Last month, Chelsea Titus, a 40-year-old mother of one in Boise, Idaho, needed surgery to relieve severe pain from endometriosis. But hospitals there are so full of unvaccinated COVID-19 patients that doctors told her she’d have to wait.
Nearly 1 in 5 American households has had to delay care for serious illnesses in the past few months, according to a new poll from NPR, the Robert Wood Johnson Foundation and the Harvard T.H. Chan School of Public Health.
Titus, who works for a tech company from the home she shares with her husband, her daughter and a labradoodle named Winston, previously had surgery for endometriosis in which doctors removed her uterus and one ovary. When the condition flared again in September, the pain was severe.
“Sometimes it feels like I am in active labor,” she says.
Endometriosis affects millions of women in the U.S. when tissue that typically grows inside the uterus also grows outside it.
When the initial medication that Titus received didn’t help, she reached out to her on-call doctor.
“He said, ‘If the hospitals weren’t in the situation they were in, I would have you in for surgery today,’ ” she recalls.
The safety net is gone
The situation in Idaho’s hospitals has become dire. The facilities are so full of mostly unvaccinated COVID-19 patients that many can no longer operate normally. Several hospitals have had to ration care.
Chelsea Titus/Chelsea Titus/Boise State Public Radio
Jim Souza, chief physician executive at the largest of Boise’s hospitals, St. Luke’s, describes his institution’s typical high standards of care as the net that allows doctors to perform high-wire medical acts every day.
But now, “the net is gone and the people will fall from the wire,” Souza says.
Idaho has one of the lowest COVID-19 vaccination rates in the United States.
“As cancer clinicians, we’re really frustrated,” says Dr. Dan Zuckerman, medical director for St. Luke’s Cancer Institute.
Zuckerman says his staff has delayed surgery for some breast cancers that can likely be kept at an early and treatable stage with hormones.
“There’s just no guarantees with that,” he says, “and there will still be some cancers that biologically may break through.”
Zuckerman now spends half his day at the hospital to help his overloaded colleagues and says he can see only half as many patients at the clinic.
Across town at Saint Alphonsus, Boise’s slightly smaller hospital, another oncologist, Scott Pierson, says they haven’t had to postpone any surgeries — yet.
But standard cancer screenings, like colonoscopies, have been pushed back.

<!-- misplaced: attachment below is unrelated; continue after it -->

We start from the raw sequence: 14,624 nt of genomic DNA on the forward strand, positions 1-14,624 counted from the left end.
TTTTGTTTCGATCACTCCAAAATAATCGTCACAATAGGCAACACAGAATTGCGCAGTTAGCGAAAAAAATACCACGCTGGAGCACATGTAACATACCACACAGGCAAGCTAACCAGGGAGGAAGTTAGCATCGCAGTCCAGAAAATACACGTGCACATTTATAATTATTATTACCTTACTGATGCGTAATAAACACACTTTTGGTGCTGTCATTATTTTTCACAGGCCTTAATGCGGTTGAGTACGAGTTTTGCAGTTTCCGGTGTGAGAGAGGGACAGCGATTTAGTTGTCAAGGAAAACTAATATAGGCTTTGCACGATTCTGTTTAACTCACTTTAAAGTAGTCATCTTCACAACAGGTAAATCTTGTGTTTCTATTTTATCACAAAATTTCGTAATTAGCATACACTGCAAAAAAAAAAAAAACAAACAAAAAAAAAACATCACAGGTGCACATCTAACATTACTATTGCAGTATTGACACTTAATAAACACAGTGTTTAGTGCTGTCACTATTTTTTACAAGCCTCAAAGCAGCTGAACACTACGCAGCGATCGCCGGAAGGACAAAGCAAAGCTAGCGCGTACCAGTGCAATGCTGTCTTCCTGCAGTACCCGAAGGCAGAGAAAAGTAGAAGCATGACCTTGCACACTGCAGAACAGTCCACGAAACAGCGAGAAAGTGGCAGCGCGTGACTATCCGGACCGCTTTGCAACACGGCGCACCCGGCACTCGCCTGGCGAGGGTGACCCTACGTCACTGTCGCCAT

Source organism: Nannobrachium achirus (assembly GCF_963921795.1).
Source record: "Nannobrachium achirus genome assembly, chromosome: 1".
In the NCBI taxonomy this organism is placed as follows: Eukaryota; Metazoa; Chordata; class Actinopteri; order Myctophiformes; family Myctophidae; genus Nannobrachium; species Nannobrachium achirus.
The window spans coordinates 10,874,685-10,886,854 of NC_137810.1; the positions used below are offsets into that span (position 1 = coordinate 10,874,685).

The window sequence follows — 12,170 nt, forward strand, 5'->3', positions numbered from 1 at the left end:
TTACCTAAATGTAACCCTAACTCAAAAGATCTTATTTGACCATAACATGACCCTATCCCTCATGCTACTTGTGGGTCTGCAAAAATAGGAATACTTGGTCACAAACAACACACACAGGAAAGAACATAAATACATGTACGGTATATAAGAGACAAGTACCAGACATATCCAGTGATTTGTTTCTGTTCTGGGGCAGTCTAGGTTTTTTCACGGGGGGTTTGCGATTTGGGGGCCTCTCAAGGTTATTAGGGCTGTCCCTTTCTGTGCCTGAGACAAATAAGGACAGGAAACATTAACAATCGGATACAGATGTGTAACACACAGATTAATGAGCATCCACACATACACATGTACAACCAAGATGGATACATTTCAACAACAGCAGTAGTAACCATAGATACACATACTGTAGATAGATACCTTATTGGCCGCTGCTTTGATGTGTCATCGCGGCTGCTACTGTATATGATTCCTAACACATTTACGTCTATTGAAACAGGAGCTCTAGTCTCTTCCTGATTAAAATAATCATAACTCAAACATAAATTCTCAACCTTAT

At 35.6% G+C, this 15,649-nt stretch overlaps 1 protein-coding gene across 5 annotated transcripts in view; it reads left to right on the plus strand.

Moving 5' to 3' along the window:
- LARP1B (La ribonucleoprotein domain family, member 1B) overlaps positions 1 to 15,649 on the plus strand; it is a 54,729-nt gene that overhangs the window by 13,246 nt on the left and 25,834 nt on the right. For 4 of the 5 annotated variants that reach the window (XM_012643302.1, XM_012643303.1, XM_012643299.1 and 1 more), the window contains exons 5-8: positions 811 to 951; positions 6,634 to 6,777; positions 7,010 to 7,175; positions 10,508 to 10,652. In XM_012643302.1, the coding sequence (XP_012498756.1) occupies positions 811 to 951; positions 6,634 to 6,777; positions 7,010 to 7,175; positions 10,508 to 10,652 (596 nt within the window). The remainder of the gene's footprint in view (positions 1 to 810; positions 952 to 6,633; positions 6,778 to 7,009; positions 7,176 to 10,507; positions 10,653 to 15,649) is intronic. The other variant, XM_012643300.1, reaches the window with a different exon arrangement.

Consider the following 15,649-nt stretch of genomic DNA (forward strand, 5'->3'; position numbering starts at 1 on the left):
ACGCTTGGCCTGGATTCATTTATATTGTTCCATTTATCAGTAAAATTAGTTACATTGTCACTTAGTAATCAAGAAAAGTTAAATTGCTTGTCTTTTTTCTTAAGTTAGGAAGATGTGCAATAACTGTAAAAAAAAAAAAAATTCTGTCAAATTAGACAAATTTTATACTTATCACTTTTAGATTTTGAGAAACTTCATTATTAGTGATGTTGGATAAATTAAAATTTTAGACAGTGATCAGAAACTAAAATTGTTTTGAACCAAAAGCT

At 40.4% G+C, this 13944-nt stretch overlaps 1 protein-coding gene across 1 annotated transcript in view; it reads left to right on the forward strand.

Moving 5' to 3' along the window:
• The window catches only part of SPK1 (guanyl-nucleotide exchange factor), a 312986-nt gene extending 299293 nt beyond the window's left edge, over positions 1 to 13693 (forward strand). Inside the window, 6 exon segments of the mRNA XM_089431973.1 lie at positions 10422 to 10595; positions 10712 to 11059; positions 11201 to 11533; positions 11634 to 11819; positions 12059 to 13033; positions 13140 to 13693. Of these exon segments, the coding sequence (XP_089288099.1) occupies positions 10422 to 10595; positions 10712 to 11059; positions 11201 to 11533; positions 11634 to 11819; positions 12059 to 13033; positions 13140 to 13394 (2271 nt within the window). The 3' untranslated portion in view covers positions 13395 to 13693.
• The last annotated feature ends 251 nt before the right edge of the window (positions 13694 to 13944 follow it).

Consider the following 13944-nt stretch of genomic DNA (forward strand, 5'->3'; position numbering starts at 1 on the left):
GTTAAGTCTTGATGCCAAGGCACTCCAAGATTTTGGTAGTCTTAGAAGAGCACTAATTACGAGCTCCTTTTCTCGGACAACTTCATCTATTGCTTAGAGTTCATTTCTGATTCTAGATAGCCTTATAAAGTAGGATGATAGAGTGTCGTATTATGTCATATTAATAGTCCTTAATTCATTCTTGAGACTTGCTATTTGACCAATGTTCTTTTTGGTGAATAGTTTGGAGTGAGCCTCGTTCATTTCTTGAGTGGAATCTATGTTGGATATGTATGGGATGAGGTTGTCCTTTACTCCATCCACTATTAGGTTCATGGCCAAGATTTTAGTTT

“We’re already a state that, if you look at the statistics, lags in screening,” Pierson says.
The pulmonologists who usually perform lung biopsies at Saint Alphonsus, for example, are swamped right now, he says, trying to treat severe cases of COVID-19 in the intensive care unit.
Strained health care systems mean delayed care
Lots of Americans face delays like the ones in Idaho, says Robert Blendon, a pollster at the Harvard Chan School of Public Health.
“The numbers were much greater than we expected,” Blendon says, “and the delta variant changed what was going on.”
The survey he helped run found that nearly 1 in 5 U.S. households reported not being able to get treatment for a serious illness in the past few months; most of them said they had negative health outcomes because of that.
“This is the United States,” Blendon says. “You don’t expect people with serious illnesses to say they cannot be seen for care.”
This data, he says, shows that health care systems need to boost their capacity ahead of the next pandemic or serious natural disaster.
While Boise-area hospitals are bursting with COVID-19 patients, they’ve also had a surge in demand from people who’ve already delayed care during the pandemic.
Pierson and Zuckerman say they’ve seen more advanced cancers than usual that could have been caught earlier; catching the malignancies sooner would likely have given patients a much higher chance of survival, they say.
Pierson says he has suggested to patients they might take a less intense form of chemotherapy so they’re less likely to need a hospital bed if complications arise.
Meanwhile, though the immense pain Titus felt from her endometriosis was overwhelming, she says she couldn’t get surgery anywhere in Boise to remove her remaining ovary.
Her brother took the extraordinary step of chartering a private plane to take her to the California Bay Area for treatment instead.
“I guess I could have flown commercially, but it would’ve been really hard and embarrassing because I was, like, screaming in pain,” she says.
After landing, Titus went to an emergency room and an urgent care clinic and talked to multiple doctors before finding a surgeon in her insurance network with an open calendar.
Hotel rooms, a rental car and her flight home added up to thousands of dollars out of pocket — all for a surgery she could have had at a hospital just a few minutes’ drive from her home in normal times.
She recognizes she’s privileged to have been able to afford all she did to get treatment.
“It breaks my heart that most in Idaho don’t have the ability to do that,” Titus says.
And even so, it was nearly two weeks after first experiencing the severe pain that she was able to find relief.
“It’s amazing how much better I feel,” she said two days after her surgery.
But the situation has left her questioning just how much her friends and neighbors who have refused to wear masks or get the COVID-19 vaccine really care about their community — and whether she has a place in the state any longer.
“My husband and I used to say, ‘We’re never leaving Idaho,’ ” Titus says. “We love it here. It’s an amazing place to live, and we’ve been looking at real estate in other states — because this just isn’t OK.”